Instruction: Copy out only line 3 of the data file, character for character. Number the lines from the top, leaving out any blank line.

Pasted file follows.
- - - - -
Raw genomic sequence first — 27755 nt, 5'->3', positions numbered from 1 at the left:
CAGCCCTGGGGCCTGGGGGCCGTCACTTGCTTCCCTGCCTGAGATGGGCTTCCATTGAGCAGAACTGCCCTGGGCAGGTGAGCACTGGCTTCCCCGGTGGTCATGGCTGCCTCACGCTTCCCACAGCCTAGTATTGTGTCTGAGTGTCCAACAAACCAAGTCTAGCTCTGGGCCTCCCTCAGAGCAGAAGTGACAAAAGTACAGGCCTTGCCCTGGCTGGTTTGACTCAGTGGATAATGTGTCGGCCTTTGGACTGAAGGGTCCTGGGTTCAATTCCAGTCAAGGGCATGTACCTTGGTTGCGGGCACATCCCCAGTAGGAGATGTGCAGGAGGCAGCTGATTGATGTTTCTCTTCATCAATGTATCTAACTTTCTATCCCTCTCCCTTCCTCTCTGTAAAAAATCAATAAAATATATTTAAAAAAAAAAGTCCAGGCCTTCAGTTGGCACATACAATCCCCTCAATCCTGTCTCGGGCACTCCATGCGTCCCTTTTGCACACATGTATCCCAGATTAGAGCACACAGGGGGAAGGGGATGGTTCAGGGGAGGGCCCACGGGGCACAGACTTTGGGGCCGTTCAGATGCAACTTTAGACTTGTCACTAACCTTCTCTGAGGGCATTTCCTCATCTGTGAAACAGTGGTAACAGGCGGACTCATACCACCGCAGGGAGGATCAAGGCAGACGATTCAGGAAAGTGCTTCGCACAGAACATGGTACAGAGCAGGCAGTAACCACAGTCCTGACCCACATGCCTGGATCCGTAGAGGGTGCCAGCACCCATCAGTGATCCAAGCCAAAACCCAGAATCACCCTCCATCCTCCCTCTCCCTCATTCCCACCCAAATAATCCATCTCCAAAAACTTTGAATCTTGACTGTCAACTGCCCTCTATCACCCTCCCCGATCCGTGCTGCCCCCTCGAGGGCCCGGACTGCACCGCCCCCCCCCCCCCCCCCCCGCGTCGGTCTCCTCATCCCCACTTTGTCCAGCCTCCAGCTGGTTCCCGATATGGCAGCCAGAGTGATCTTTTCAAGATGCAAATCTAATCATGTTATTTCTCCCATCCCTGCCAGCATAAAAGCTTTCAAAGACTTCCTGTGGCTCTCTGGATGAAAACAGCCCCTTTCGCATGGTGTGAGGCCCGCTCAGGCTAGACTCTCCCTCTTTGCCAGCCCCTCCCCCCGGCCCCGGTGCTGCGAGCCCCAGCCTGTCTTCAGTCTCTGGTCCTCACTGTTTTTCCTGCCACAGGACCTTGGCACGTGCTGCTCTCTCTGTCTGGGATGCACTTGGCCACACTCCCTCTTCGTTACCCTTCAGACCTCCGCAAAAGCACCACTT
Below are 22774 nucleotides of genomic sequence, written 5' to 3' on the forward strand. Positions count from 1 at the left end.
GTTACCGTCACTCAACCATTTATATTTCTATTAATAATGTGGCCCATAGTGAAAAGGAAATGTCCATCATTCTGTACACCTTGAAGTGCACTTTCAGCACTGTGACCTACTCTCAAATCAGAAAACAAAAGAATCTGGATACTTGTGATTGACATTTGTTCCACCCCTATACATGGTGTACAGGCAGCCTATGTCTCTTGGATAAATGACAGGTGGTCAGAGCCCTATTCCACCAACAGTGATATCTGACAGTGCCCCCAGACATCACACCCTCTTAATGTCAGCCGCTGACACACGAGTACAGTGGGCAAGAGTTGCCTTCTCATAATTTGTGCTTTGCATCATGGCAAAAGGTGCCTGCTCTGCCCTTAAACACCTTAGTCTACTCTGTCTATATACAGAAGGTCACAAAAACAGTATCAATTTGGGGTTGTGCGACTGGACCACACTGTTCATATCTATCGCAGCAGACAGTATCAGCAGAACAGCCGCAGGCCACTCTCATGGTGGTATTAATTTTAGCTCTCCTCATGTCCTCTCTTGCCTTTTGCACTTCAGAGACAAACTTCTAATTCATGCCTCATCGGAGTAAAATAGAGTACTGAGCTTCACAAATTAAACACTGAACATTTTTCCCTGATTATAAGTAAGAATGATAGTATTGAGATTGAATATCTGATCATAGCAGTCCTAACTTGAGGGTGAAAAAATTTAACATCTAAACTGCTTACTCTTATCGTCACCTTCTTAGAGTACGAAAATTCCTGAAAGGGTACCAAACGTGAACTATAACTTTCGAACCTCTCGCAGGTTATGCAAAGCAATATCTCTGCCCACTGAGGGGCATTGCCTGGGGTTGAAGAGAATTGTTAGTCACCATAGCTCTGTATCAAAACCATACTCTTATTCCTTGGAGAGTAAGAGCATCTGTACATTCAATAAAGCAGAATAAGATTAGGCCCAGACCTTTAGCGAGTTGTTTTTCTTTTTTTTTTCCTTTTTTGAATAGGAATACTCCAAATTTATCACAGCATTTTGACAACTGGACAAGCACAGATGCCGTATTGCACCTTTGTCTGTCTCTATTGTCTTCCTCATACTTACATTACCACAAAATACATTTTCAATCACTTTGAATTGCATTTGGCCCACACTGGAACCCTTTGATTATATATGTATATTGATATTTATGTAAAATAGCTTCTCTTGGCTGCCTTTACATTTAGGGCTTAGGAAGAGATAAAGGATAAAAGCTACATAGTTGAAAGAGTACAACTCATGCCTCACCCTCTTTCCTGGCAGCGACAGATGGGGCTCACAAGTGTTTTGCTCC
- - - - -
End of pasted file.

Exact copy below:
Below are 22774 nucleotides of genomic sequence, written 5' to 3' on the forward strand. Positions count from 1 at the left end.